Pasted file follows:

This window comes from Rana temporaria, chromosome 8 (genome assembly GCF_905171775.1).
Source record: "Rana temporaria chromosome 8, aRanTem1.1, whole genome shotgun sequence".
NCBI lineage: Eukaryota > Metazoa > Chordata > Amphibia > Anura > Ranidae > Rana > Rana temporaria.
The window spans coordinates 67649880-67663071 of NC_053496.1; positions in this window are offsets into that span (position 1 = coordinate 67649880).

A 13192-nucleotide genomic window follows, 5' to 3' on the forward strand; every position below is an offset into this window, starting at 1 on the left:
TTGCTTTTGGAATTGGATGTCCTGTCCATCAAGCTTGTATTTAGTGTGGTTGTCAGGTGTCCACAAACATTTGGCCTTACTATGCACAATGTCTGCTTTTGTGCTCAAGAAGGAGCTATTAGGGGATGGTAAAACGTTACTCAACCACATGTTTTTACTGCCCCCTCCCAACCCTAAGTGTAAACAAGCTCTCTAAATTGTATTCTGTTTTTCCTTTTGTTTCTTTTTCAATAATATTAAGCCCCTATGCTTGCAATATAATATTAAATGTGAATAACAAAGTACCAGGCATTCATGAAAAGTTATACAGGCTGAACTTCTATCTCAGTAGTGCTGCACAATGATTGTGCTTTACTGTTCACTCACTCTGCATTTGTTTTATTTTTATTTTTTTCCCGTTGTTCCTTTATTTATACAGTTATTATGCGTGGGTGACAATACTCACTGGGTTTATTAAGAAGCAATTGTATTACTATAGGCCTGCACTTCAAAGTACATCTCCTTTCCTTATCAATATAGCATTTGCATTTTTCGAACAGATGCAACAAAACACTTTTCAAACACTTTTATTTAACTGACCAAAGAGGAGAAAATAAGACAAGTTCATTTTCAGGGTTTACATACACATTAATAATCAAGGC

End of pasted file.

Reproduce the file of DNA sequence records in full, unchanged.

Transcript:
This window comes from Rana temporaria, chromosome 8 (genome assembly GCF_905171775.1).
Source record: "Rana temporaria chromosome 8, aRanTem1.1, whole genome shotgun sequence".
NCBI lineage: Eukaryota > Metazoa > Chordata > Amphibia > Anura > Ranidae > Rana > Rana temporaria.
The window spans coordinates 67649880-67663071 of NC_053496.1; positions in this window are offsets into that span (position 1 = coordinate 67649880).

A 13192-nucleotide genomic window follows, 5' to 3' on the forward strand; every position below is an offset into this window, starting at 1 on the left:
TTGCTTTTGGAATTGGATGTCCTGTCCATCAAGCTTGTATTTAGTGTGGTTGTCAGGTGTCCACAAACATTTGGCCTTACTATGCACAATGTCTGCTTTTGTGCTCAAGAAGGAGCTATTAGGGGATGGTAAAACGTTACTCAACCACATGTTTTTACTGCCCCCTCCCAACCCTAAGTGTAAACAAGCTCTCTAAATTGTATTCTGTTTTTCCTTTTGTTTCTTTTTCAATAATATTAAGCCCCTATGCTTGCAATATAATATTAAATGTGAATAACAAAGTACCAGGCATTCATGAAAAGTTATACAGGCTGAACTTCTATCTCAGTAGTGCTGCACAATGATTGTGCTTTACTGTTCACTCACTCTGCATTTGTTTTATTTTTATTTTTTTCCCGTTGTTCCTTTATTTATACAGTTATTATGCGTGGGTGACAATACTCACTGGGTTTATTAAGAAGCAATTGTATTACTATAGGCCTGCACTTCAAAGTACATCTCCTTTCCTTATCAATATAGCATTTGCATTTTTCGAACAGATGCAACAAAACACTTTTCAAACACTTTTATTTAACTGACCAAAGAGGAGAAAATAAGACAAGTTCATTTTCAGGGTTTACATACACATTAATAATCAAGGC